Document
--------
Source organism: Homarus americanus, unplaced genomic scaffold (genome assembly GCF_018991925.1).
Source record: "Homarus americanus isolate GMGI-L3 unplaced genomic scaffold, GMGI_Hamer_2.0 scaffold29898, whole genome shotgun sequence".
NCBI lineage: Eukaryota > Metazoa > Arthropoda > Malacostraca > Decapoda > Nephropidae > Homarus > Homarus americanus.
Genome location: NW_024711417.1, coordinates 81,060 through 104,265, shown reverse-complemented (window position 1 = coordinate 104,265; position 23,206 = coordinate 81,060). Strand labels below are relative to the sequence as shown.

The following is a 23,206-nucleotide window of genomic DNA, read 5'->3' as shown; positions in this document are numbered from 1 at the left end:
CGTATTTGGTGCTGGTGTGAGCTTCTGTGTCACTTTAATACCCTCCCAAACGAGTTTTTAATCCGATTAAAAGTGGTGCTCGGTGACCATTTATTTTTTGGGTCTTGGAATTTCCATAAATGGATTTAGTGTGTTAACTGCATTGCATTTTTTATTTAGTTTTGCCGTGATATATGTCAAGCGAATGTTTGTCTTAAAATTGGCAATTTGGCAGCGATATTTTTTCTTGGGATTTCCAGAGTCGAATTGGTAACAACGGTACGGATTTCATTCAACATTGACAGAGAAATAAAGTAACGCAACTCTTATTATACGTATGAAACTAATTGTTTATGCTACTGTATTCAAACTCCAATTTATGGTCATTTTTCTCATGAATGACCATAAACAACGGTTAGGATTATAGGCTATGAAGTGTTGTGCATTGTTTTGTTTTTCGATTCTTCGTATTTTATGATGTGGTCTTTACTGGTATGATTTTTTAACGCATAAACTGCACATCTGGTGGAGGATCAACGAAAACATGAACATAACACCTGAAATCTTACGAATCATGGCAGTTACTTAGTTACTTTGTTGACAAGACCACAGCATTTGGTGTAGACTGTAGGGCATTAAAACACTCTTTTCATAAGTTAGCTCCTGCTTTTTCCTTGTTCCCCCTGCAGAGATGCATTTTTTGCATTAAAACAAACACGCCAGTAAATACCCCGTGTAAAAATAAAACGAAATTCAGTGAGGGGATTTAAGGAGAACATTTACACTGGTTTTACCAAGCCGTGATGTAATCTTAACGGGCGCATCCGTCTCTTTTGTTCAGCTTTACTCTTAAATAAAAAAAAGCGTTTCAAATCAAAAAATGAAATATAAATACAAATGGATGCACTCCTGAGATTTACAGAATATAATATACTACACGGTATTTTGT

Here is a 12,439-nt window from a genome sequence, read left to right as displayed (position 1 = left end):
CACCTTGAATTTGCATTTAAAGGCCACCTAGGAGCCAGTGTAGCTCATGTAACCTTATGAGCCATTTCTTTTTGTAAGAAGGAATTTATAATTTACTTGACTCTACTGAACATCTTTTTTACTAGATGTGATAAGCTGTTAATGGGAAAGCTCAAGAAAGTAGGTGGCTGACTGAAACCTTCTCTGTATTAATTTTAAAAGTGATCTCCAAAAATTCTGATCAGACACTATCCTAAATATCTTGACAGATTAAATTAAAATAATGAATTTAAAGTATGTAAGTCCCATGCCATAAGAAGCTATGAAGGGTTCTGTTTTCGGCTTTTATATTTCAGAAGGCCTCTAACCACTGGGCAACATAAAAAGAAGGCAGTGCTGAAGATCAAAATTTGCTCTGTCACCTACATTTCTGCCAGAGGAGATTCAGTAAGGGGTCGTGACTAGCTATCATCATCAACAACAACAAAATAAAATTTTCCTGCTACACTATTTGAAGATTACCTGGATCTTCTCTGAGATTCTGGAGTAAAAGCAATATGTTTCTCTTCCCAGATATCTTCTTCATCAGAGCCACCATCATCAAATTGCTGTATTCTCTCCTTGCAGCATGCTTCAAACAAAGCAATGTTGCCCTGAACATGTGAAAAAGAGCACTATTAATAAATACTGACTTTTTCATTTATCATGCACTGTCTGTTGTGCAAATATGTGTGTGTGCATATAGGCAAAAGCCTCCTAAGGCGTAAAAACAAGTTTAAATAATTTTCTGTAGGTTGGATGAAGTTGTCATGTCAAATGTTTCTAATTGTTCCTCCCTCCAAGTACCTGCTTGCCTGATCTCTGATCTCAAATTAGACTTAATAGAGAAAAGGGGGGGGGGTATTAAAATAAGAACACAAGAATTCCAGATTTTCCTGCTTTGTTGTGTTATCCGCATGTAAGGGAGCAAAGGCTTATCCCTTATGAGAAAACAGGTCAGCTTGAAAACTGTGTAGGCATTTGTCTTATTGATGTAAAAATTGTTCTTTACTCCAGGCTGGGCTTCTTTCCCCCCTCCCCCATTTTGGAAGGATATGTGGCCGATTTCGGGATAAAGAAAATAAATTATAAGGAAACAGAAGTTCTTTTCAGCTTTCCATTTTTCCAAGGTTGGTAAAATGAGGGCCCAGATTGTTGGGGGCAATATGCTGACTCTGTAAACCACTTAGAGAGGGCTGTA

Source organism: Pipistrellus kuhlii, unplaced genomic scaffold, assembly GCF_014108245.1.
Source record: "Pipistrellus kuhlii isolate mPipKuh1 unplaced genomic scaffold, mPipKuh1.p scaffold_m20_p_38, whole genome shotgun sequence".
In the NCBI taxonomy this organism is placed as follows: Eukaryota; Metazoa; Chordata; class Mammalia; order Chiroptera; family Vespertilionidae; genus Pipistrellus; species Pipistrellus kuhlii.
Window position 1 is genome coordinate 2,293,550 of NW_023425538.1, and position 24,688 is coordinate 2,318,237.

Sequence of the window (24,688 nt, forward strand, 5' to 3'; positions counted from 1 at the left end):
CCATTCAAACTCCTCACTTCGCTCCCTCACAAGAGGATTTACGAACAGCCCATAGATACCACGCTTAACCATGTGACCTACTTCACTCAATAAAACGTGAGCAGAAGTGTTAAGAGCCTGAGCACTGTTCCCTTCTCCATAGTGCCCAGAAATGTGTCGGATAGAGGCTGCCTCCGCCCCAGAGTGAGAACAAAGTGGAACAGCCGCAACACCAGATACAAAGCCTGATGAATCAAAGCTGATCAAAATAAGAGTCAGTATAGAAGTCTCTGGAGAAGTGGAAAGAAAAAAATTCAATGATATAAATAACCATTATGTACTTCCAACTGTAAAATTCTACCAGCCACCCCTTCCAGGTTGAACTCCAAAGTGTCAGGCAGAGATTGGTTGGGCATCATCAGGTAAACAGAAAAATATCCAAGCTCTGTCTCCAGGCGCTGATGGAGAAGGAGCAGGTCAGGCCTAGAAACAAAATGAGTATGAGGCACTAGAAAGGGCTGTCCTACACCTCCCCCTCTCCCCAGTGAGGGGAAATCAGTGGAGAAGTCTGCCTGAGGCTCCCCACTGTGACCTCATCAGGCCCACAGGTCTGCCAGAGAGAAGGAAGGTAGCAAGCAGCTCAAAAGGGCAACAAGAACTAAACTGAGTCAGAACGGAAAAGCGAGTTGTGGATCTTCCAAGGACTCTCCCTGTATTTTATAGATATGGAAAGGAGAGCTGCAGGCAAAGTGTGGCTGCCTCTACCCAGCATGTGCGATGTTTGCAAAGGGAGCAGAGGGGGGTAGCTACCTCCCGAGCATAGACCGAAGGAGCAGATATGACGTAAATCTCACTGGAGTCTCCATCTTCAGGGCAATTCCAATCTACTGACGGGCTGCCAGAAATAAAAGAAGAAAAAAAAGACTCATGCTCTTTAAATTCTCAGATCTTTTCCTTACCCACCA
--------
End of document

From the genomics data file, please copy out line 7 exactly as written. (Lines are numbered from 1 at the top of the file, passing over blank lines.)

Here is a 12,439-nt window from a genome sequence, read left to right as displayed (position 1 = left end):